According to ESRB, this game contains: Blood, Violence
For parents, while Way Of The Samurai contains no obvious profanity, sex or use of the drugs, but the game allows players to be righteous and good as well as evil and manipulative. I would recommend that parents carefully monitor their child playing this game and perhaps use it as an opportunity for discussion and morale lessons. The game might also serve as a quick history and architectural design lesson in Japanese culture and history (so long as you can ignore some of the more outlandish costumes in the game).
Fans of weapon-based 3D fighting games like Soul Calibur and Bushido Blade will find much depth and challenge in the fighting engine, but just be sure check any preconceived notions based other fighting games at the door before playing.
Fans of open-ended gaming can brush off the nostalgic cobwebs in the head and admire Way Of The Samurai for its bold and refreshing approach to the entire concept what it means to play a videogame. For gamers who dont like constant pivotal choices or short games that depend on repetition for replayed value, the what-if concept of the game may prove un-engaging.
Somewhere between all the gaming, Chi some how managed to finish high school and get into the New York Institute of Technology. At the same time, Chi also interned at Virtual Frontiers, an Internet software consultancy where he learned the ways of HTML. Soon after acquiring his BFA, Chi went on to become the lead Web designer of the Anti-Defamation League. During his tenure there, Chi was instrumental in redesigning and relaunching the non-profit organization's Web site.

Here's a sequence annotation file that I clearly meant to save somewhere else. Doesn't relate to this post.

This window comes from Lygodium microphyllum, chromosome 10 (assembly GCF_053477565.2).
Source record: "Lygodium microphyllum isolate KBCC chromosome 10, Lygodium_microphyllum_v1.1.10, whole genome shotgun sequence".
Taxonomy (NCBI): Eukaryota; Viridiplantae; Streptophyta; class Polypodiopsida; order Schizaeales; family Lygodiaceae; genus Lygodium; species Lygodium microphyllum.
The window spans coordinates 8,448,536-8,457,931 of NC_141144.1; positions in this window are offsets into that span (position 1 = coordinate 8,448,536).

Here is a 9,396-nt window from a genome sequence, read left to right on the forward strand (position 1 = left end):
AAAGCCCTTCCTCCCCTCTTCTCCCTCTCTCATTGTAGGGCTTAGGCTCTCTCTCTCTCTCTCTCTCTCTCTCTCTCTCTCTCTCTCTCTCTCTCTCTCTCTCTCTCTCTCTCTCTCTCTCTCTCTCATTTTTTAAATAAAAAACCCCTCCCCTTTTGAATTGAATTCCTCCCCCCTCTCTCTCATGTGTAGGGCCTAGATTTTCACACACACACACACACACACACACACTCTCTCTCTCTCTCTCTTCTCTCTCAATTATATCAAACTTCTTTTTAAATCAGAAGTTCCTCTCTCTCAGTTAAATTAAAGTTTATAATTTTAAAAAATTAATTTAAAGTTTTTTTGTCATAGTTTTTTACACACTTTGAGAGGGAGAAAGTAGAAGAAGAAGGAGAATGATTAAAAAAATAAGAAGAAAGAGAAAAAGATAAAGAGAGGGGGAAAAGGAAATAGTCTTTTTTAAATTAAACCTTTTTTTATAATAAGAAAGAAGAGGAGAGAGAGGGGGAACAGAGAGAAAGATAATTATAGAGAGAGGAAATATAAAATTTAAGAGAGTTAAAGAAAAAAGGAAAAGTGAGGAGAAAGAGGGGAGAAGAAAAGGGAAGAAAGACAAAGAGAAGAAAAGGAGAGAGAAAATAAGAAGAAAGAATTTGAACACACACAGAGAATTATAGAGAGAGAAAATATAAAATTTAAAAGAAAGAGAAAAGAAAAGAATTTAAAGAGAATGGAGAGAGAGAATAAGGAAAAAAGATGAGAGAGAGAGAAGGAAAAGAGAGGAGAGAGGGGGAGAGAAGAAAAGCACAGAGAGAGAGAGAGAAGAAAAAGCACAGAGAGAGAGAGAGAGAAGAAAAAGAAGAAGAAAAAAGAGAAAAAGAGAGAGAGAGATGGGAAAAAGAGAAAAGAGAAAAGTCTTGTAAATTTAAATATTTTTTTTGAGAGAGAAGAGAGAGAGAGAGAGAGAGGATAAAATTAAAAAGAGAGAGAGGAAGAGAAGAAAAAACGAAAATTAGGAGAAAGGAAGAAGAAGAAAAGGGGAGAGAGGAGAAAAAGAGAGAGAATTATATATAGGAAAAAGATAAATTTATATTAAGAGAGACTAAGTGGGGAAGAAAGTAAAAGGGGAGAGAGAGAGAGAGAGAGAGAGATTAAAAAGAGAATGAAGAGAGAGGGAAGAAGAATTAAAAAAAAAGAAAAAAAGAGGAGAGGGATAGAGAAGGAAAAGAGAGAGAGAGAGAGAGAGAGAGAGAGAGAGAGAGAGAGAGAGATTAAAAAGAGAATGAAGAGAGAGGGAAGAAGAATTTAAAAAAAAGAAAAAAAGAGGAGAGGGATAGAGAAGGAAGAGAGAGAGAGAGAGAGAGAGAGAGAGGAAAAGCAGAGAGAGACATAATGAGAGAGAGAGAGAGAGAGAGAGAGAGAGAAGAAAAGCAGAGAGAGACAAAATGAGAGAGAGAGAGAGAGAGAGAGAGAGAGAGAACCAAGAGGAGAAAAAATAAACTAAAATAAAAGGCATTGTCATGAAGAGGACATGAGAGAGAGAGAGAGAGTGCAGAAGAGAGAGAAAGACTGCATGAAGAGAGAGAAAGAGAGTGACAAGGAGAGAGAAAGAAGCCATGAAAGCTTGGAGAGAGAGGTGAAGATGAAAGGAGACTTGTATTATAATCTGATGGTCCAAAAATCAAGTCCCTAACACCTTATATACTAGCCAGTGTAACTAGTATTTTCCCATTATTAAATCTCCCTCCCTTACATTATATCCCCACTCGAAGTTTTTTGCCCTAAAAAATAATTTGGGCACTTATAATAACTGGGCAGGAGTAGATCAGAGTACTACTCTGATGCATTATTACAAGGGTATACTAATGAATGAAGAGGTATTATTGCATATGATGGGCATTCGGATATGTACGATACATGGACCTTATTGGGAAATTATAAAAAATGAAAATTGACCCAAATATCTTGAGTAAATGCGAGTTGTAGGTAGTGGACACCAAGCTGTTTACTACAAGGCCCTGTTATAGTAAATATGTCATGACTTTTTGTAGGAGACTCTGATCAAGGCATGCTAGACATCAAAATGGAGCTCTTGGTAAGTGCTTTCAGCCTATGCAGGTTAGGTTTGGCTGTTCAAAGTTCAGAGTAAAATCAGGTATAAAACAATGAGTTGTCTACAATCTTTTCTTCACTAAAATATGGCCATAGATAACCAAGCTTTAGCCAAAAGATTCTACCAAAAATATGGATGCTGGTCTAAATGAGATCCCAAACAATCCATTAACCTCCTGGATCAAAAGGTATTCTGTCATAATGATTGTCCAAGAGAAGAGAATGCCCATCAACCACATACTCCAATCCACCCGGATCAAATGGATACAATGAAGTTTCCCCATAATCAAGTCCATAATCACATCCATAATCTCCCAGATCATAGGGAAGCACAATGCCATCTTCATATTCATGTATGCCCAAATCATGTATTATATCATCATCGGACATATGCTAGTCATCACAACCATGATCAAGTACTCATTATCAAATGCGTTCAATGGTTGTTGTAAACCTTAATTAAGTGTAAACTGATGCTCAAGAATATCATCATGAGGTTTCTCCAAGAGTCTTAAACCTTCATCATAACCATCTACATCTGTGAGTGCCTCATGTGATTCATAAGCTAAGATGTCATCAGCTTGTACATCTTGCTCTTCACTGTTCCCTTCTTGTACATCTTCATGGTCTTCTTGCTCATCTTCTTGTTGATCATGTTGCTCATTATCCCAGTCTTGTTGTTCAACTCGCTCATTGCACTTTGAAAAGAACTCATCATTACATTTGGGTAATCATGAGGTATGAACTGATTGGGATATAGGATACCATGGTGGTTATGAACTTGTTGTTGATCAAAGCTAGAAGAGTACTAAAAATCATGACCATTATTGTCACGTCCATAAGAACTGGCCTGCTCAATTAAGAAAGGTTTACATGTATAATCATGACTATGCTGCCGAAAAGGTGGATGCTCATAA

Today, Chi is the webmaster of the American Red Cross in Greater New York and somehow managed to work through the tragic events of September 11th without losing his sanity. Chi considers GameCritics.com his life's work and continues to be amazed that the web site is still standing after the recent dotcom fallout. It is his dream that GameCritics.com will accomplish two things: 1) Redefine the grammar of videogames much the same way French film critic Andre Bazin did for the art of cinema and 2) bring game criticism to the forefront of mainstream culture much the same way Siskel & Ebert did for film criticism.
Latest posts by Chi Kong Lui (see all)
- Fraud Alert: Pete Smith, Content Producer - September 9, 2014
- Observations from PAX East 2012: What’s old is new again - April 12, 2012
- Observations from PAX East 2012: Are video game gimmicks finally maturing? - April 11, 2012